The U.S. efforts on climate change I have described today represent a very different approach to a very vexing challenge. But I am confident it is an approach that offers the best hope to find cost-effective solutions to this long-term challenge.  Because current technologies cannot lead to the desired result, irrespective of any regime of targets, we strongly believe that to get the job done we will need transformational energy technologies, similar in scope to the discovery of electricity or the development of the automobile.  Without these technologies, no matter how good our intentions, we cannot achieve our environmental goals except by economic stagnation.

As I have said, it is wrong to expect nations -- especially developing nations -- to accept lower standards of living and curtailed economic development, just as it is impractical to expect that any nation will not take advantage of abundant domestic energy resources to power their economies.  It is better, therefore, that we work together to develop new technologies that advance all our economies and preserve the world’s environment.

Fifty years ago, no one could have guessed how technology would transform the way we live today.   Computers, genomics, nanotechnology, space travel, and other technical marvels were hardly imaginable a century ago.  But mankind developed these things.  And it is in our nature that we continue to develop new technologies to advance civilization.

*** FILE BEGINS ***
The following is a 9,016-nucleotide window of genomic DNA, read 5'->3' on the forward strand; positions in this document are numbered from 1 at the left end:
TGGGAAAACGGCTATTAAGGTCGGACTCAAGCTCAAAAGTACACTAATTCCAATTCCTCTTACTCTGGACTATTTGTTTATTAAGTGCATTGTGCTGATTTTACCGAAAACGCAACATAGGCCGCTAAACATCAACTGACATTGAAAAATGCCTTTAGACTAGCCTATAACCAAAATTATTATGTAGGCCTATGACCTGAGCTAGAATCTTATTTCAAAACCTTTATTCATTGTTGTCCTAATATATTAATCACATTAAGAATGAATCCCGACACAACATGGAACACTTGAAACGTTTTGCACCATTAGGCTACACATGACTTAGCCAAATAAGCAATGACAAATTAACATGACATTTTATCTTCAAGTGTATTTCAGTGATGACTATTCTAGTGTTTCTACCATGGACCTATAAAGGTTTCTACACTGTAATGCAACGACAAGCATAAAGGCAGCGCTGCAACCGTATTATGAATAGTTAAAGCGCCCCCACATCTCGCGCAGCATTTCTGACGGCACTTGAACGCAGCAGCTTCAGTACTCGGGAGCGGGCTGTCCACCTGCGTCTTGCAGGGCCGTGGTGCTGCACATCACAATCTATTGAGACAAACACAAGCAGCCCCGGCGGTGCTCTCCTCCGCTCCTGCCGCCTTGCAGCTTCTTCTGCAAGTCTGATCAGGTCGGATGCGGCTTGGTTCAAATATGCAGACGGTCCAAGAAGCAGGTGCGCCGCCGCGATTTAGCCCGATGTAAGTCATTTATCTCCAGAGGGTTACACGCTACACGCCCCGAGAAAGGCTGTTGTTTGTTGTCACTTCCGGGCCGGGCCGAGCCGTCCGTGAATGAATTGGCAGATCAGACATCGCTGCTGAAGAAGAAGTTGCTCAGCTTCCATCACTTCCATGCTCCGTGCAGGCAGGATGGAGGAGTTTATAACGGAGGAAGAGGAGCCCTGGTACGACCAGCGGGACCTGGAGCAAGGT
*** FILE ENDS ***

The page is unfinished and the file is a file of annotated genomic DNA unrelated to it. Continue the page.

The challenges we face are significant.   But working together, we are capable of developing and perfecting the new technologies that will transform the way our children and grandchildren and all future generations live. 

Together, we can and will perfect the technology of carbon sequestration.  We can and will transform our economies from carbon-based to hydrogen-based.  And we can and will restrain the emission of greenhouse gases so we bestow a healthy planet on future generations. These goals are greater than any differences between us, and they are goals we must all work together to achieve. Thank you.